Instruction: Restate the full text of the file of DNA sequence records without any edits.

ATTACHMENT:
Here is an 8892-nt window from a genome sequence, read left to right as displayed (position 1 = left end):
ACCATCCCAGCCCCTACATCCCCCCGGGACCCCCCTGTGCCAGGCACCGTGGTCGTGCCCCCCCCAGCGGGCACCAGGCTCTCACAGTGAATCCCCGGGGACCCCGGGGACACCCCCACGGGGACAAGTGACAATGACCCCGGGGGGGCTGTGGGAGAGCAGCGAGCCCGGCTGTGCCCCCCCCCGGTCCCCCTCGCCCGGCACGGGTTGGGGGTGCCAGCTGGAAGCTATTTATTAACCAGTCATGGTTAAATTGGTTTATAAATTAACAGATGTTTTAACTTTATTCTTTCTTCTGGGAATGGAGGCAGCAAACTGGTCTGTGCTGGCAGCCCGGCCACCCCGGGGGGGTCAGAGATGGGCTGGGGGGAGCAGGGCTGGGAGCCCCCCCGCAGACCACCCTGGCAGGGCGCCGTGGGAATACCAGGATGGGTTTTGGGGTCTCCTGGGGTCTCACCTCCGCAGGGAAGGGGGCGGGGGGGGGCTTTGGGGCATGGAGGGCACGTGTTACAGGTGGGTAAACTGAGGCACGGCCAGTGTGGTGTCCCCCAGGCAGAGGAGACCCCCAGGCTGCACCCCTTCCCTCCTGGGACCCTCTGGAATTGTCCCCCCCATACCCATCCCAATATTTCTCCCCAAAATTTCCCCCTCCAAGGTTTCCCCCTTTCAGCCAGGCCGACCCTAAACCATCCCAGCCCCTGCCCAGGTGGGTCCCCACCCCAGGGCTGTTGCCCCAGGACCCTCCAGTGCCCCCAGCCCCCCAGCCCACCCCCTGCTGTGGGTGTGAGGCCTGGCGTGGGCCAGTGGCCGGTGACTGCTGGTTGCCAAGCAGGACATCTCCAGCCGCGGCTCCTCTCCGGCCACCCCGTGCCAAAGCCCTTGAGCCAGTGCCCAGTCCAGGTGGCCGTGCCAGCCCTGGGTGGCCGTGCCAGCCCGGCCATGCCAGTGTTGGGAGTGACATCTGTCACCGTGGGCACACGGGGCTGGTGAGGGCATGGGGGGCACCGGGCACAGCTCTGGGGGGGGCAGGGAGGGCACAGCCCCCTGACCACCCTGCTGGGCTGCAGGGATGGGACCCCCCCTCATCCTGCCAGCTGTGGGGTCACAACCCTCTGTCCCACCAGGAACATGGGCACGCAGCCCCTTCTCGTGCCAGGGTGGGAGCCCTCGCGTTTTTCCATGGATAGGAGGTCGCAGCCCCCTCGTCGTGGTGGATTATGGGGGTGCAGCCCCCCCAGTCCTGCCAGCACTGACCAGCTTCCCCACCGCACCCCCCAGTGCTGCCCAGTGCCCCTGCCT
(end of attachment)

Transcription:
Here is an 8892-nt window from a genome sequence, read left to right as displayed (position 1 = left end):
ACCATCCCAGCCCCTACATCCCCCCGGGACCCCCCTGTGCCAGGCACCGTGGTCGTGCCCCCCCCAGCGGGCACCAGGCTCTCACAGTGAATCCCCGGGGACCCCGGGGACACCCCCACGGGGACAAGTGACAATGACCCCGGGGGGGCTGTGGGAGAGCAGCGAGCCCGGCTGTGCCCCCCCCCGGTCCCCCTCGCCCGGCACGGGTTGGGGGTGCCAGCTGGAAGCTATTTATTAACCAGTCATGGTTAAATTGGTTTATAAATTAACAGATGTTTTAACTTTATTCTTTCTTCTGGGAATGGAGGCAGCAAACTGGTCTGTGCTGGCAGCCCGGCCACCCCGGGGGGGTCAGAGATGGGCTGGGGGGAGCAGGGCTGGGAGCCCCCCCGCAGACCACCCTGGCAGGGCGCCGTGGGAATACCAGGATGGGTTTTGGGGTCTCCTGGGGTCTCACCTCCGCAGGGAAGGGGGCGGGGGGGGGCTTTGGGGCATGGAGGGCACGTGTTACAGGTGGGTAAACTGAGGCACGGCCAGTGTGGTGTCCCCCAGGCAGAGGAGACCCCCAGGCTGCACCCCTTCCCTCCTGGGACCCTCTGGAATTGTCCCCCCCATACCCATCCCAATATTTCTCCCCAAAATTTCCCCCTCCAAGGTTTCCCCCTTTCAGCCAGGCCGACCCTAAACCATCCCAGCCCCTGCCCAGGTGGGTCCCCACCCCAGGGCTGTTGCCCCAGGACCCTCCAGTGCCCCCAGCCCCCCAGCCCACCCCCTGCTGTGGGTGTGAGGCCTGGCGTGGGCCAGTGGCCGGTGACTGCTGGTTGCCAAGCAGGACATCTCCAGCCGCGGCTCCTCTCCGGCCACCCCGTGCCAAAGCCCTTGAGCCAGTGCCCAGTCCAGGTGGCCGTGCCAGCCCTGGGTGGCCGTGCCAGCCCGGCCATGCCAGTGTTGGGAGTGACATCTGTCACCGTGGGCACACGGGGCTGGTGAGGGCATGGGGGGCACCGGGCACAGCTCTGGGGGGGGCAGGGAGGGCACAGCCCCCTGACCACCCTGCTGGGCTGCAGGGATGGGACCCCCCCTCATCCTGCCAGCTGTGGGGTCACAACCCTCTGTCCCACCAGGAACATGGGCACGCAGCCCCTTCTCGTGCCAGGGTGGGAGCCCTCGCGTTTTTCCATGGATAGGAGGTCGCAGCCCCCTCGTCGTGGTGGATTATGGGGGTGCAGCCCCCCCAGTCCTGCCAGCACTGACCAGCTTCCCCACCGCACCCCCCAGTGCTGCCCAGTGCCCCTGCCT